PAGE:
Greenhouse gas emissions from international aviation have risen sharply in the last two decades. From 1990 to 2012, as global carbon dioxide emissions from fossil fuel combustion rose by 53%, CO2 emissions from international aviation fuels grew by more than 86%, to 478 million tonnes (Mt), or about 1.5% of global CO2 emissions from fossil fuel combustion.
Yet despite more than two decades of discussions about the need to reduce emissions from aviation, there is no meaningful regulation in place to do so. Progress in the regulation of international aviation emissions will require overcoming the apparent conflict between the principle of differential treatment, widely used in international environmental law, and that of equal treatment, which is a central tenet of international aviation law.
The authors find that recent developments at International Civil Aviation Organization (ICAO) and the European Union (EU) indicate that policy-makers in both venues have shifted positions, to embrace differential treatment in favour of developing countries in the regulation of international aviation emissions. This new acceptance of differentiation is based on more flexible approaches than those found in the international climate regime, following the use of contextual norms that distinguish among countries on the basis of circumstances that may change over time, as well as norms applied at the implementation level (e.g. linked to financial, technological and capacity-building assistance).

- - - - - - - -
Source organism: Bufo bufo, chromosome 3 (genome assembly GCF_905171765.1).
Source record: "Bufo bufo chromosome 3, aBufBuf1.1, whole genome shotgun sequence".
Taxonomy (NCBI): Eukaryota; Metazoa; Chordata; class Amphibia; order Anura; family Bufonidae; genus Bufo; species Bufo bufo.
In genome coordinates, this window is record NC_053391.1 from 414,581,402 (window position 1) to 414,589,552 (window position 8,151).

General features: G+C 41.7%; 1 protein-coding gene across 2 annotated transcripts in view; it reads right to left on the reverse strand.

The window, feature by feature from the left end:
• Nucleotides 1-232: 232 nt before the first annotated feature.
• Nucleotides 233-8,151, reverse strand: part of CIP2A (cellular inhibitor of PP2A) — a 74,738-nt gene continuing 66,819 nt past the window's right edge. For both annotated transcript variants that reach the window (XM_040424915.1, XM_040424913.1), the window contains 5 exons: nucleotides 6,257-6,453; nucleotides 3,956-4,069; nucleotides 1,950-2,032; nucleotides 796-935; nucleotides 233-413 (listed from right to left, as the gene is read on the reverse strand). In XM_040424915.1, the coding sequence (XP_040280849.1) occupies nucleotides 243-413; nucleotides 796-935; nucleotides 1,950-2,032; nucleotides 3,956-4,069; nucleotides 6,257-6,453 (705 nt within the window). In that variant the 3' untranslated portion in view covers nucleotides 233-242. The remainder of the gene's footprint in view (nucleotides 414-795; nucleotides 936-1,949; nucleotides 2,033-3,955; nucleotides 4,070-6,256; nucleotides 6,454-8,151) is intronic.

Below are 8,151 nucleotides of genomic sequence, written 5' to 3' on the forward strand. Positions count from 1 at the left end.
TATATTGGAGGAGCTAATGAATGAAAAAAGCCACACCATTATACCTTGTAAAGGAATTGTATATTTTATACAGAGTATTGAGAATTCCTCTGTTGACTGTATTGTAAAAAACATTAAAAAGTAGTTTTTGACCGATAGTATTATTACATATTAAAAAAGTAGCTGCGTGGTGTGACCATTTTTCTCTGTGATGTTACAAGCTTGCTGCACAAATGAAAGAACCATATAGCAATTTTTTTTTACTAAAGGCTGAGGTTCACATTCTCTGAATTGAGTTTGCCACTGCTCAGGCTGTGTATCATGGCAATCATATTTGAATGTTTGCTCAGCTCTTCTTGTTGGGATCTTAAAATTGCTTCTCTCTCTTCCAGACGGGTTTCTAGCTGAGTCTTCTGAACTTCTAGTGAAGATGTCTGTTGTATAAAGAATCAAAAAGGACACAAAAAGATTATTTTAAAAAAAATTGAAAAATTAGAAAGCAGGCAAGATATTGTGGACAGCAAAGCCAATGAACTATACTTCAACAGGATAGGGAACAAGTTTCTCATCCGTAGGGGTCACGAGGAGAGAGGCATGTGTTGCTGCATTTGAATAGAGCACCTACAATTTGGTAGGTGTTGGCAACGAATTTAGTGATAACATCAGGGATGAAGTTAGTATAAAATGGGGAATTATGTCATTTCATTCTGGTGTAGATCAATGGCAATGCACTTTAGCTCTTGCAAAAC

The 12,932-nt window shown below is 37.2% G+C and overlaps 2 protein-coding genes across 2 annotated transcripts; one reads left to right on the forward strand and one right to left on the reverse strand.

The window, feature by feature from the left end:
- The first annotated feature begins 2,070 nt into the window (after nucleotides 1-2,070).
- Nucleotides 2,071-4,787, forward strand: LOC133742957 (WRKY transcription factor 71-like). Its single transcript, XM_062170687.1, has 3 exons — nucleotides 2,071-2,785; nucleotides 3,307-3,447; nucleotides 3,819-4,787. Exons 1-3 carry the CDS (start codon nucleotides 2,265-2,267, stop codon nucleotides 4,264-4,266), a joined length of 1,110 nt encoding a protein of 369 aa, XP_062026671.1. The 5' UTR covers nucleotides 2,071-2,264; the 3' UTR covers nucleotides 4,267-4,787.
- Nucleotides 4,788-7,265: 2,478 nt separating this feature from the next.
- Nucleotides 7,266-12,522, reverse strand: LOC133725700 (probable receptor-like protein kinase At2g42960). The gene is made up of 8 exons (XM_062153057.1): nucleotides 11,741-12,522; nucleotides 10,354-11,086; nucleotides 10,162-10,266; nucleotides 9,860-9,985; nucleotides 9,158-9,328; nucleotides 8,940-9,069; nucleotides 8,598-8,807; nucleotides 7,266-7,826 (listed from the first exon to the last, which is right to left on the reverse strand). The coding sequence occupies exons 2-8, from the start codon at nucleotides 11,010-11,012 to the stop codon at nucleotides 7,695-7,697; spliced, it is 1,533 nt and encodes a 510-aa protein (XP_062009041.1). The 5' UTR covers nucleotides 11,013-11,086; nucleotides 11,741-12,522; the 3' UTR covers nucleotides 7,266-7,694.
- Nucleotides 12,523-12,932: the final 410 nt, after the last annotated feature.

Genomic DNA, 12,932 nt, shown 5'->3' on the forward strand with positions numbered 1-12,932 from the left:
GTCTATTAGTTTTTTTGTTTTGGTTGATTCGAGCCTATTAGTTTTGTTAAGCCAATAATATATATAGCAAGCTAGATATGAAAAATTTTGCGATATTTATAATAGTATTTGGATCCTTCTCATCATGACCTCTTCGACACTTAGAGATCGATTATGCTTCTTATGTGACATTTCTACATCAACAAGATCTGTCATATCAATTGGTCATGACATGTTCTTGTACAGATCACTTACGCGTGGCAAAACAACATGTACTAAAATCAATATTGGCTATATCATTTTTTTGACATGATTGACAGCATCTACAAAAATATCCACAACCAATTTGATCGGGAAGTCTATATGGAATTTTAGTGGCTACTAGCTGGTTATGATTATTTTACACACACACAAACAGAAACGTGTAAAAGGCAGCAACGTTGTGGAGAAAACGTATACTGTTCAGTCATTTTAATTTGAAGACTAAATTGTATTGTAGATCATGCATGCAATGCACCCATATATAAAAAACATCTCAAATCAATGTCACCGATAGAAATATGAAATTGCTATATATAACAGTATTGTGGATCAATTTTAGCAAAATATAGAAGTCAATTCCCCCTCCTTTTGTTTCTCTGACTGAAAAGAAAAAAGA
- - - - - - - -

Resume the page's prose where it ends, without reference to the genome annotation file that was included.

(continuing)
The contextual treatment approach may be better suited to accommodating both differential and equal treatment in any future regulation of international aviation emissions, as it allows for forms of differentiation that are better suited to the realities of the sector.
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